Does Sleep Duration Differ by Diabetes Status in Middle-aged Adults?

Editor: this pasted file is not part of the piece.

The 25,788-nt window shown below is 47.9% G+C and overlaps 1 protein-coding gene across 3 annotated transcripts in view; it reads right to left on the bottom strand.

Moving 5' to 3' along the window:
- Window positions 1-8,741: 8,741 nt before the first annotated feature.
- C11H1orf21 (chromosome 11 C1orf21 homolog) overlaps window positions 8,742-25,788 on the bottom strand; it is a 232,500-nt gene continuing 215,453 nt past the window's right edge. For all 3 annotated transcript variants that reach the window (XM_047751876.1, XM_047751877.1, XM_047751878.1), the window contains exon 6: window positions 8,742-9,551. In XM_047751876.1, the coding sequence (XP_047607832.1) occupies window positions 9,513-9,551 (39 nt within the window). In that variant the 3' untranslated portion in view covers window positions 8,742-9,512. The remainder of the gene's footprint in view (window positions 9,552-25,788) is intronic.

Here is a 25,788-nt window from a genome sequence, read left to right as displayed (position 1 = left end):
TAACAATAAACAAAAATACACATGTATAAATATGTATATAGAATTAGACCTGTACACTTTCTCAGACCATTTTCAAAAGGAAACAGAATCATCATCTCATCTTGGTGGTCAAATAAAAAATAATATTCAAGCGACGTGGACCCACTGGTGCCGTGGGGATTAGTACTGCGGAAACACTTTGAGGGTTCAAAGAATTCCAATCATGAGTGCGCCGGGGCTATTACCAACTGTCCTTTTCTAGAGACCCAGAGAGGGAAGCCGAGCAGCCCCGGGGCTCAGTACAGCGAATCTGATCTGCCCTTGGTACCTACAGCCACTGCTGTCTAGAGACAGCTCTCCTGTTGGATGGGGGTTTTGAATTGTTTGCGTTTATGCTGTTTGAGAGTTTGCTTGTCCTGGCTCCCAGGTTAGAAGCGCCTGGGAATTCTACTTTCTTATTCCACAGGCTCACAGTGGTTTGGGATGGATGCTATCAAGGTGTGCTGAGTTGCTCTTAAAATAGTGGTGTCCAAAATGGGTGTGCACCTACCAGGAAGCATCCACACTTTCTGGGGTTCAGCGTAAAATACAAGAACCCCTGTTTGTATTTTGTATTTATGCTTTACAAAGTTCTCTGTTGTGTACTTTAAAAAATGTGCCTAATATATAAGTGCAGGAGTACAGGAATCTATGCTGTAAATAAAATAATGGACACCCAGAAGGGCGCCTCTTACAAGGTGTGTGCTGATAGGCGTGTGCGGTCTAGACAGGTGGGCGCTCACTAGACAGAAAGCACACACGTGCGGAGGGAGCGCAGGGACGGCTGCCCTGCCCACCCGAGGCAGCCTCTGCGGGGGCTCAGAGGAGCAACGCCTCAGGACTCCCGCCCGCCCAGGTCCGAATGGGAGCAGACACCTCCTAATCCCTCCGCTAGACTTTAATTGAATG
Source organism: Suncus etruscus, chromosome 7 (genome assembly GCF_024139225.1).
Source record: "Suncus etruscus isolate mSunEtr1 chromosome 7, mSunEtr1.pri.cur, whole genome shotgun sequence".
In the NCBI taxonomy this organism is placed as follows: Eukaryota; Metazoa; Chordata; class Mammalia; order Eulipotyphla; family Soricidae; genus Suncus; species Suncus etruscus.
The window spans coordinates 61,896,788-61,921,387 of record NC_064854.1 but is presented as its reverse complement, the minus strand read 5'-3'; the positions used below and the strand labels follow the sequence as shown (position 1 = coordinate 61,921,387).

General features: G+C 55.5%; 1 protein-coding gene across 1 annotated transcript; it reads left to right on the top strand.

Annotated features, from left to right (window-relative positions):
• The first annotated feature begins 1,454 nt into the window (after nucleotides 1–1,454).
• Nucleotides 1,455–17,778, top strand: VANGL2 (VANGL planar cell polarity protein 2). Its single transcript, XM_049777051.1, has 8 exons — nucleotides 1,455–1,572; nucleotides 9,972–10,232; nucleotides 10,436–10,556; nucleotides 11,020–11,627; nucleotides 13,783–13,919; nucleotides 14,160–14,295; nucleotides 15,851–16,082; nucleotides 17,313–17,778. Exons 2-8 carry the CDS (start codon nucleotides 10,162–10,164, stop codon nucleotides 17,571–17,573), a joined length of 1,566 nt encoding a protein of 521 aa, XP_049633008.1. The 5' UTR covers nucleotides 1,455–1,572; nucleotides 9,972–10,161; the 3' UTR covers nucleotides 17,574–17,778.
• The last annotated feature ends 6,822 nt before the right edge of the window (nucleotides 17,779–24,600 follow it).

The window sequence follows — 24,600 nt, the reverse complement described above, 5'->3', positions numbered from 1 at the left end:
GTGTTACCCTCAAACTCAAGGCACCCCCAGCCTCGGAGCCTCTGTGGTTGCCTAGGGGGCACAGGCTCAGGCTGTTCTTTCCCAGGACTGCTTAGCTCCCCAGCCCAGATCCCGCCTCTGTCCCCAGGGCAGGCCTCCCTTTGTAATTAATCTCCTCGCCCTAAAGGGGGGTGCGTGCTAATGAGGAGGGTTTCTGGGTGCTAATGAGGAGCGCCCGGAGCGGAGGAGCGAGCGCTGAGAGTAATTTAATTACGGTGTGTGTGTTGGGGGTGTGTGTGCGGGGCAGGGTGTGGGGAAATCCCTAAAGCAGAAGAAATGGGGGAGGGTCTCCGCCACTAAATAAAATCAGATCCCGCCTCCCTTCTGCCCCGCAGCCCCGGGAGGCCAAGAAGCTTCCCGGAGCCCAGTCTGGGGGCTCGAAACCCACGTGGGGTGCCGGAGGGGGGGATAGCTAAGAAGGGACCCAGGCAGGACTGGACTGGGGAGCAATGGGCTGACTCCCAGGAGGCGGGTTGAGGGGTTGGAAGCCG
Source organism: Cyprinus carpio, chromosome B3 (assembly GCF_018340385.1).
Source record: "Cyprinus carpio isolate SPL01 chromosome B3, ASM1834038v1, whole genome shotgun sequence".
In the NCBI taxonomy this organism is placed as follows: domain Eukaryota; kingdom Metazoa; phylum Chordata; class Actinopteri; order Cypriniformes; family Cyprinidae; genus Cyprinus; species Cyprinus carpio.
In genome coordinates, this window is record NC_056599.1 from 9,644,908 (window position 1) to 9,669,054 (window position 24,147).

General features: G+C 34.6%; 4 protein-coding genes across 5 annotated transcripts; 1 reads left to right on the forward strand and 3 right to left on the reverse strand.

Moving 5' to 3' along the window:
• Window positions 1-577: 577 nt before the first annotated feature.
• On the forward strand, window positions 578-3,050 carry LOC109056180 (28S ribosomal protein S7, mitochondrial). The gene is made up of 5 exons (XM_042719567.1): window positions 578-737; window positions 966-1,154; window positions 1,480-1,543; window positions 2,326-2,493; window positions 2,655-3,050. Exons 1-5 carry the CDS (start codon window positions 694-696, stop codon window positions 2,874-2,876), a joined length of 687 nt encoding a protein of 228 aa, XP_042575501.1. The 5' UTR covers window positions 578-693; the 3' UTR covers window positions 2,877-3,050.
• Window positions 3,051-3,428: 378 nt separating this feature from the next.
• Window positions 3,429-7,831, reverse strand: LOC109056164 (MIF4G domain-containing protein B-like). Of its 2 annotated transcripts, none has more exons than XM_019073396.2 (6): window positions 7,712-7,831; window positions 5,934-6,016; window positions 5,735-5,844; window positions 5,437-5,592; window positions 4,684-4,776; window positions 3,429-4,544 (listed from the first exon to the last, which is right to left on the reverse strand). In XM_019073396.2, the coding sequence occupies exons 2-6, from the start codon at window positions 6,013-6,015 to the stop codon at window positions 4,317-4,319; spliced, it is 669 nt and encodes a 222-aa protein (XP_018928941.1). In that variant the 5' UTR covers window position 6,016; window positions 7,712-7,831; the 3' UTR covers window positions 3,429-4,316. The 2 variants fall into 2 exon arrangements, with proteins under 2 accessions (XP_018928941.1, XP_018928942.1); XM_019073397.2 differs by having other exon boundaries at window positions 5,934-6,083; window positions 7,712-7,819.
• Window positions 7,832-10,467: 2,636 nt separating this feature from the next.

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Purpose: We wanted to assess whether sleep duration differed by diabetes status in middle-aged (40-65) males and females in the general U.S. population because there is currently insufficient research on this relationship. Methods: This cross-sectional analysis used 2016 data from the Behavior Risk Factor Surveillance System (BRFSS) for males and females aged 40-65 years old in Georgia (N=2352), Louisiana (N=2377), New Mexico (N=2832), and Oklahoma (N=2908). We performed multiple logistic regression analysis by state to assess the relationship between diabetes status and sleep duration while controlling for factors related to health, health behaviors, and demographics. Results: Across states, almost one-fourth of participants reported a non-moderate amount of sleep each night (less than 6 or more than 8 hours, 19-24%) and less than one-fifth reported a diagnosis of diabetes (16-18%). Adjusted results indicated that sleep duration was not significantly related to diabetes status across states. However, sleep duration was moderately and inversely related to number of health conditions in all four states, and moderately and positively related to mental health and physical activity in at least three of four states. Conclusion: Diabetes status was not significantly related to sleep duration in middle-aged males and females in the general population. However, up to one-third of middle-aged adults reported two or more health conditions, mental health issues, and physical inactivity, and these were inversely related to moderate sleep duration. Thus, primary care providers should screen for sleep duration, health conditions, mental health, and physical activity in this target population if symptoms of any are present and educate and treat as comorbid conditions.